This dramatic change in funeral practice has intro­duced an element of chaos into the funeral planning process. Traditional services were designed to help face loss and find purpose for today and hope for the future. Contemporary practices try to leapfrog past the pain and significance of loss. The modern day funeral director is often trying to piece together meaning for the bereaved through fragmented funeral plans. The customs of the past followed a logical process, travelling the somber route from the place of death to the graveyard. Stops were made along the way to allow time to face the death, to receive support from family and friends, to receive comfort with words of faith, and then participate in the harsh reality of returning the body to the earth. The cli­max of the funeral event was at the graveside, where the words of the Christian faith were most poignantly declared. The funeral process prepared for letting go of a loved one with an eye for eternity. Victory was pro­claimed while facing death!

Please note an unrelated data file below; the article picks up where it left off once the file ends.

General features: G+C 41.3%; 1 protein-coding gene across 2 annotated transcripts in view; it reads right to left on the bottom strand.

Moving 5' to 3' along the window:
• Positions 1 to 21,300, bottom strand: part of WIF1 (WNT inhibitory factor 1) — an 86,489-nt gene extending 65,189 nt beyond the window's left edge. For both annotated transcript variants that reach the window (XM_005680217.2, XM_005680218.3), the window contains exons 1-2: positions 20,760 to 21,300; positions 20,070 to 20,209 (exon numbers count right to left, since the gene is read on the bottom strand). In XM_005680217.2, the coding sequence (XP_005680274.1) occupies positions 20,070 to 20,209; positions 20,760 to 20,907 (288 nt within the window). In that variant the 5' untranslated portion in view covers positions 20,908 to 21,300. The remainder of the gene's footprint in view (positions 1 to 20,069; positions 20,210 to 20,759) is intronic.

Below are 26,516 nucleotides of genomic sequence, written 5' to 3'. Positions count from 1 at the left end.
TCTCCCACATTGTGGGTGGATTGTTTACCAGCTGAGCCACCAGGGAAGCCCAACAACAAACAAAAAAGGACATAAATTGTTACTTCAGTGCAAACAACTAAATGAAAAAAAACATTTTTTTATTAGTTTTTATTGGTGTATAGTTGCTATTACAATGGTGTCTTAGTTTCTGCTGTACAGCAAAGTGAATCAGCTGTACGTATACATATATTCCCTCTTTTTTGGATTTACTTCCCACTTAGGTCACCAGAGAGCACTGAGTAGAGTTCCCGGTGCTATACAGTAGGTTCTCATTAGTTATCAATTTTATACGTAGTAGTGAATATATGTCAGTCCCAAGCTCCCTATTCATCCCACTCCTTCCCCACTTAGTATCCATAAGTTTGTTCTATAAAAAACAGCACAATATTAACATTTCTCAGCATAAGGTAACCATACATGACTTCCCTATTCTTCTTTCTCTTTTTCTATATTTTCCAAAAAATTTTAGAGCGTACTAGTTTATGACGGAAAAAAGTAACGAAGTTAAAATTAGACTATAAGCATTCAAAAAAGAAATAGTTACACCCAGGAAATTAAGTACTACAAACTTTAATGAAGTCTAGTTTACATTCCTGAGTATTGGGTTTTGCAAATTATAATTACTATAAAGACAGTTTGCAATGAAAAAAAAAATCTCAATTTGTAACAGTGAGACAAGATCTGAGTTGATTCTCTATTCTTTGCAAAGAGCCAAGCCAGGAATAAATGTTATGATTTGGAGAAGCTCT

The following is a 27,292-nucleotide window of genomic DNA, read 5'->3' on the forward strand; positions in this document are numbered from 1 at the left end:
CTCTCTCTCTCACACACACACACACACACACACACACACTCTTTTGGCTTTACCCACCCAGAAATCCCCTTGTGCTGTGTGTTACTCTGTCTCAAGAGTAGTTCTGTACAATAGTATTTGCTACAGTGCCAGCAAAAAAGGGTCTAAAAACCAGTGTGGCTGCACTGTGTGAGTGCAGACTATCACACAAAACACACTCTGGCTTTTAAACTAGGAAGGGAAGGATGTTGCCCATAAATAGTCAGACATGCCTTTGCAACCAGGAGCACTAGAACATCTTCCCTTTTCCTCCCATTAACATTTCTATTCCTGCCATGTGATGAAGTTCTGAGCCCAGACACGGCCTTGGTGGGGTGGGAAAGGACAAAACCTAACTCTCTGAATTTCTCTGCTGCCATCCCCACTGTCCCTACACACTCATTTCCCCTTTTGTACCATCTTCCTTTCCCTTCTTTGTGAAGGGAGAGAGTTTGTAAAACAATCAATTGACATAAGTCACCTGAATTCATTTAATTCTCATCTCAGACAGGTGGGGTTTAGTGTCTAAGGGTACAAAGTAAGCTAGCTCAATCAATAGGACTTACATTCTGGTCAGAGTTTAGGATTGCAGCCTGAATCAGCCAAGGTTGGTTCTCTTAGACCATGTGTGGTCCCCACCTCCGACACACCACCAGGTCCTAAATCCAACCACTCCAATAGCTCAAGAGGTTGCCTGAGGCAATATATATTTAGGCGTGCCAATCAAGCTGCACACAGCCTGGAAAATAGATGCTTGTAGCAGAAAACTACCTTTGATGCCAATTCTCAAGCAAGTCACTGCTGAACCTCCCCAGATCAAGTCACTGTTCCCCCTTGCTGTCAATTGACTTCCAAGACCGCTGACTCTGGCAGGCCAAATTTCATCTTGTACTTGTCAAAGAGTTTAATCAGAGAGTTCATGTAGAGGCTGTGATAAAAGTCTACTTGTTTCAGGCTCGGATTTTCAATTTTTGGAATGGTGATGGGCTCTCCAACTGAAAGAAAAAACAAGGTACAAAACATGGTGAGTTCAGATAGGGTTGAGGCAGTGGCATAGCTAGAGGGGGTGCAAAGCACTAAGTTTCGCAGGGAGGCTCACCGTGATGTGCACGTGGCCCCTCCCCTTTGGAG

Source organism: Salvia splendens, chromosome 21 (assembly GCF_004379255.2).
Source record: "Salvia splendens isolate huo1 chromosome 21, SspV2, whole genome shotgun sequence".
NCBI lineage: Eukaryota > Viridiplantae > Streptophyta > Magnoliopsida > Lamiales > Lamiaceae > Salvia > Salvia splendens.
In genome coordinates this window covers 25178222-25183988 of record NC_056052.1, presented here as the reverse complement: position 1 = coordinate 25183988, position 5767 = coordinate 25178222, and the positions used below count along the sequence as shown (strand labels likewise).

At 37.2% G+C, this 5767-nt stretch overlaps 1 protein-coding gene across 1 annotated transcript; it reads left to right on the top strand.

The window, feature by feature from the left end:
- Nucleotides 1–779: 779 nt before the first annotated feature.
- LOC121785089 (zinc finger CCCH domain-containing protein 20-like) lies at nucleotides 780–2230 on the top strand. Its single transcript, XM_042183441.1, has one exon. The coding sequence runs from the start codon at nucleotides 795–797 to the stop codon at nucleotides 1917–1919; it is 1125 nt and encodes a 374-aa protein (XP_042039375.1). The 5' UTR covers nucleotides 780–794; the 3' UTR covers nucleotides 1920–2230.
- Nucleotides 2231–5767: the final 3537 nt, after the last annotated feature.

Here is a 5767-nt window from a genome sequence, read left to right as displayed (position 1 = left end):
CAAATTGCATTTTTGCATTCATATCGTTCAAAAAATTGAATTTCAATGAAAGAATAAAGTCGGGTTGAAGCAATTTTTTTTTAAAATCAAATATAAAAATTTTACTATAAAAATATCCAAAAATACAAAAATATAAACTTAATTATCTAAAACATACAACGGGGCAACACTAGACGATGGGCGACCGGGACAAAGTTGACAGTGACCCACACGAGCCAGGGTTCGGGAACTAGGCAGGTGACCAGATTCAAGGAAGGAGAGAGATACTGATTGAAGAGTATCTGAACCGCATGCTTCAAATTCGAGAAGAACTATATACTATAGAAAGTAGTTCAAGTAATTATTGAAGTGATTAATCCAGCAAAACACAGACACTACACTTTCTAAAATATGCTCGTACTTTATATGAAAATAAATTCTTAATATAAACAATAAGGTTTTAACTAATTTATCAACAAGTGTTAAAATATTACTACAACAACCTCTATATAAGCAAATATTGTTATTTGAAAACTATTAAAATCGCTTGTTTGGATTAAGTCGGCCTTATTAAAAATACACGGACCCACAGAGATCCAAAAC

In combination with today's purposeful distancing from death's reality is a drawing away from sharing in grief. The old maxim, "Grief shared is grief diminished" is losing meaning as grief is suppressed. Today, privacy is most important for the bereaved, and recovering is championed above mourning. Private family funer­al services and burials are on the rise. Again, the past customs had an opposite intent as they slowly included community in the grieving process. The journey started with a private family gathering around the death bed when possible. This opportunity was then extended to a sharing with family and friends during set visiting hours for paying respects. Finally, the public (including faith and social communities) were invited to a funeral service which culminated in a communal procession to the graveside. This practice slowly increased the social safety net around the mourners as they travelled the road of grief. It also allowed them a gentle transition from the initial isolation from others often sought in grief to in­tegration with others that is most needed while grieving. It was understood and appreciated as a community that a period of mourning would follow a loss. Confronting death together allowed for the general acceptance that life had changed.